At the Bamyan Hotel, the satellite dish sits propped up by the whitewashed cog of a tank wheel. Out back, a half-dozen tanks rust in a wheat field, with wildflowers poking up between their treads. The hotel proprietors are building a row of yurts to offer the hoped-for swarms of tourists a more authentic Bamiyan experience (even though yurts aren’t native to this part of the Hindu Kush). There are few other guests, except for a shy, friendly U.S. State Department employee with a vague job description, a side arm, and a cortege of Nepali Gurkhas shadowing him at all times. The quiet Americans have returned to the Hindu Kush.
At dinner I meet Edmund Melzl, a fedora-wearing and walrus-mustached German restoration expert. Melzl is employed by ICOMOS, the International Council on Monuments and Sites, a U.N. agency that works to preserve and protect world heritage sites. Bamiyan, in a textbook example of bureaucratic afterthought, was named a world heritage site by UNESCO in 2003 and listed as “threatened.”
Melzl is here to coordinate a team of international experts in the restoration of the Buddhas. This will involve, in a humpty-dumpty exercise without parallel, the sorting and cataloguing of every fragment in the niches. The sedimentary stone of Bamiyan, laid down by millions of years of floods and then carved out by the valley’s river, has a geologic profile, a map of layers as precise as DNA, by which the fragments can be reordered. In the alcove of the 180-foot Buddha, there are more than 4,000 fragments, some weighing as much as 100 tons. So the first work is counting the pieces, then figuring out how to put them back together. Melzl’s goal, ultimately, is to rebuild the Buddhas as they were in early 2001, using only the pieces from the niches, in accordance with UNESCO’s 1964 Venice Charter. “Even the parts that have been reduced to sand we will use.”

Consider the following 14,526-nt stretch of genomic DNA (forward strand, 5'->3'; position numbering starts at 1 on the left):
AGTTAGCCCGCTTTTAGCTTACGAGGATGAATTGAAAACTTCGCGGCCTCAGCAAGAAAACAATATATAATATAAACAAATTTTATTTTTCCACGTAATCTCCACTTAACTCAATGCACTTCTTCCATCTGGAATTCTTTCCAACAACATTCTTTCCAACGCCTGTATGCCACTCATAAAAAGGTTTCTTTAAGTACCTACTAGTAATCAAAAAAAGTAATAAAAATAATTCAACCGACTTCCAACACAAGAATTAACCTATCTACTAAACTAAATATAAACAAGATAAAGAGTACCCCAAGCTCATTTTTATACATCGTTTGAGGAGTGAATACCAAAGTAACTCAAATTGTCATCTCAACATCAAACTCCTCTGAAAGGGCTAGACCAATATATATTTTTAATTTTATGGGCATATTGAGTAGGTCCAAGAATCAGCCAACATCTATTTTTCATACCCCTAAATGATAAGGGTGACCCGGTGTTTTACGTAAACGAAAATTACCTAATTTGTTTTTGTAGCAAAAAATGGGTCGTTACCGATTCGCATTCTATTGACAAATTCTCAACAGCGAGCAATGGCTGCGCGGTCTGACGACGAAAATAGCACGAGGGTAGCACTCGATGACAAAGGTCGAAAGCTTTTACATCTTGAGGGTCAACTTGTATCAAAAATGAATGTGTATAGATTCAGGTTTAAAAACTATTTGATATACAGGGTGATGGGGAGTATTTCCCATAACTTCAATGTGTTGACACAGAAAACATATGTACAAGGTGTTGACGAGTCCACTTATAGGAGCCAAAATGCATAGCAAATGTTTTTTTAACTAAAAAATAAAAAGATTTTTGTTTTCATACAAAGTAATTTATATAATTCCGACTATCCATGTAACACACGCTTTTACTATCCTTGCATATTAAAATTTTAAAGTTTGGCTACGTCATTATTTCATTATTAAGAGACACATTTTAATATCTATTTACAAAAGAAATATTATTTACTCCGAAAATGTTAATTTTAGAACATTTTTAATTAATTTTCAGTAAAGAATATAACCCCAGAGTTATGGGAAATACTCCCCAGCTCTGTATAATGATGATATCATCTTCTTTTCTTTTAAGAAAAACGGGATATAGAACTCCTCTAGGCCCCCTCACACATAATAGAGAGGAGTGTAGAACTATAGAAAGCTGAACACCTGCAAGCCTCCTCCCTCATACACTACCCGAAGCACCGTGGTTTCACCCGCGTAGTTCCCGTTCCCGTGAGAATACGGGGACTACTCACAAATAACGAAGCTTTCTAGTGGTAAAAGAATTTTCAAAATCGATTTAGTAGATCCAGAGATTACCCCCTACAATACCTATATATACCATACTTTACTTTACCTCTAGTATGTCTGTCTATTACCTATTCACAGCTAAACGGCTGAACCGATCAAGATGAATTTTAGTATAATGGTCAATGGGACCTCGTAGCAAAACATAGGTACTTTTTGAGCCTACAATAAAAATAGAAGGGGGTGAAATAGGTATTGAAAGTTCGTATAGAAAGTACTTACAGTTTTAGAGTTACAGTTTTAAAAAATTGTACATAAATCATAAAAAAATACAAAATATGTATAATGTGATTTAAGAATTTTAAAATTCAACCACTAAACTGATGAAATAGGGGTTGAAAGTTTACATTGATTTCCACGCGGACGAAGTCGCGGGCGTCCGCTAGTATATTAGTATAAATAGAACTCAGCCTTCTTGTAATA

I ask why, when so much of Afghanistan is barely functioning, when there are no roads, health care is abysmal, and the entire country is reverting to medieval narco-statehood, the international community should be concerned with so costly and difficult a project. “Reconstruction like this is a crucial part of identity and reconciliation,” he tells me. “The Taliban wanted to erase history here. If the Afghans have no sense of their past, they will have no future. The Frauenkirche in Dresden was finished fifty years after the end of the war. The sixteenth-century Mostar bridge, in Bosnia, has now been rebuilt using traditional methods. The people here want the Buddhas back.”
The desire to rebuild, and quickly, has led to a host of suggestions with varying degrees of viability and an air of argument reminiscent of the debate over the 9/11 memorial. A photogrammetrist in Zurich has created a near-perfect 1/200th scale model of the great Buddha by using software to turn archival photographs into a 3-D map. The governor of the province, a former warlord, has threatened to reconstruct the Buddhas in concrete to boost tourism, calling the sculptures his people’s introduction to the world. An Italian sculptor wants to carve the Buddhas anew farther along in the cliff. A mysterious billionaire is said to have his own rebuilding plan: to commission an installation artist to project the sculptures as holograms into the empty niches. There are, of course, no Buddhists around to ask, but for most people in Bamiyan the prospect of rebuilt sculptures attracting even a fraction of the town’s former tourist bounty is extremely tempting.